Sex trafficking is often thought of as a third world problem, something that happens outside the United States. The ugly truth is that it's a multi-billion dollar business that's taking place all across America. Danielle Douglas was a 17-year-old college student when she met her pimp, and was trafficked for 2 years before escaping. She shared her story on HuffPost Live.
After making new friends on her college campus, Douglas was on her way to a party when she met her pimp.
"When I got to the party, the person who answered the door was an older man, and there was obviously nobody at the house, so I thought I just kind of had the wrong house," she explained to host Ahmed Shihab-Eldin. "He basically said 'oh no, I know your friends -- you just had the wrong date, they must've gave you the wrong one. But I'm on my way out, would you like to join me for dinner?' And as a starving student, I said 'ok, I'll join you for dinner."
Douglas and the man developed a friendship, going to the mall, to the movies and watching TV together. "And within two weeks, everything basically switched. Instead of being this normal guy, he turned into a violent, abusive crazy person, and I had no idea what was going on, what to do and I was basically completely surprised," Douglas said.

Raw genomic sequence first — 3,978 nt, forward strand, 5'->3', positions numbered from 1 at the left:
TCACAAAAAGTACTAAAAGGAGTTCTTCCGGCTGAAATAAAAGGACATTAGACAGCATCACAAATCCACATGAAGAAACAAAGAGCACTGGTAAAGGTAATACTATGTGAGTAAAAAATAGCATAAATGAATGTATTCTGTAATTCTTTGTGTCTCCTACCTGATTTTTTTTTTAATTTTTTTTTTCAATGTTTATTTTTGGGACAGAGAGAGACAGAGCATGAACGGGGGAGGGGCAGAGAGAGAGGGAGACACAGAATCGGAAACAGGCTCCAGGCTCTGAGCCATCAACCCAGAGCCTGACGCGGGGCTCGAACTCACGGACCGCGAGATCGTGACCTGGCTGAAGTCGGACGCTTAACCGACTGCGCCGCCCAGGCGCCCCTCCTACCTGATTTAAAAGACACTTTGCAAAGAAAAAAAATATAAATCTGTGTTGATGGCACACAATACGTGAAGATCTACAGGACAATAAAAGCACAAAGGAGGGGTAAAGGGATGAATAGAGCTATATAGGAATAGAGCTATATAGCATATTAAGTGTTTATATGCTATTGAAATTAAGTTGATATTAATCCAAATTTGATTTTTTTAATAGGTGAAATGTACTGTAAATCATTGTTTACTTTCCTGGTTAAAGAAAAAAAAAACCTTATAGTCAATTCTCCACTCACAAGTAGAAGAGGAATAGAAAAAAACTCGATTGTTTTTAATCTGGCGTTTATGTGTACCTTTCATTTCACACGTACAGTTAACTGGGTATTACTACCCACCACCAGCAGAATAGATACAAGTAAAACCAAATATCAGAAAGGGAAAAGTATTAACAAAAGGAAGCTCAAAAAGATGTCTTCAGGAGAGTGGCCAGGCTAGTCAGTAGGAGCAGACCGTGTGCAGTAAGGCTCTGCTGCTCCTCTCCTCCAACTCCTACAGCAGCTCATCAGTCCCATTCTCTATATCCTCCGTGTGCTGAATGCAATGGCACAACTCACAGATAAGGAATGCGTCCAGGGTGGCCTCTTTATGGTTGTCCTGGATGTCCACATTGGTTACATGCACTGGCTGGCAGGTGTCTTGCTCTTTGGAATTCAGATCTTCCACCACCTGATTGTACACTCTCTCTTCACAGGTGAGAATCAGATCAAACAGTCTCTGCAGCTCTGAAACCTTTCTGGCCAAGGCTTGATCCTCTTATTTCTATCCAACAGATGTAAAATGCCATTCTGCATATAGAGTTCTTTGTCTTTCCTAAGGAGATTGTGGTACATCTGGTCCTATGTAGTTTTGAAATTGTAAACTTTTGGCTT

"And when I tried to kind of say 'this is not what I'm here for--I had no idea about this,' I got beaten very badly. And that's when the fear started to come in, and basically just wrapped around me and said 'I don't know what to do--I can't do anything.'"
Douglas was forced to work around the clock, sleeping for only 2 hours a night. After two years, her pimp gave her an opportunity to visit her family, which ultimately allowed her to escape.
"The pimp just had too much confidence. He trusted me to go on a vacation with my family," Douglas said. "There were just two or three things that were really out of anybody's reach that basically saved my life. One of them was that I was in Buffalo and it snowed 6 feet, and I was unable to leave. So instead of having one week there, I had almost two weeks, which basically allowed me to kind of let that guard come down, and I was able to kind of get back into a normal thinking mode, instead of a trauma mode."
She added, "And the other thing was that everybody there treated me as if I had never been gone, and I think because they weren't eagle-eying me or asking me a million questions I felt very comfortable. That allowed me to be more trusting and allowed that wall to come down even more."
"And the third thing was, I had the support of my mother. I know a lot of victims of sex trafficking do not have a support system at all, and I was lucky that I had my mother. So because I had her, she allowed me to come back and live with her instead of returning back to the pit."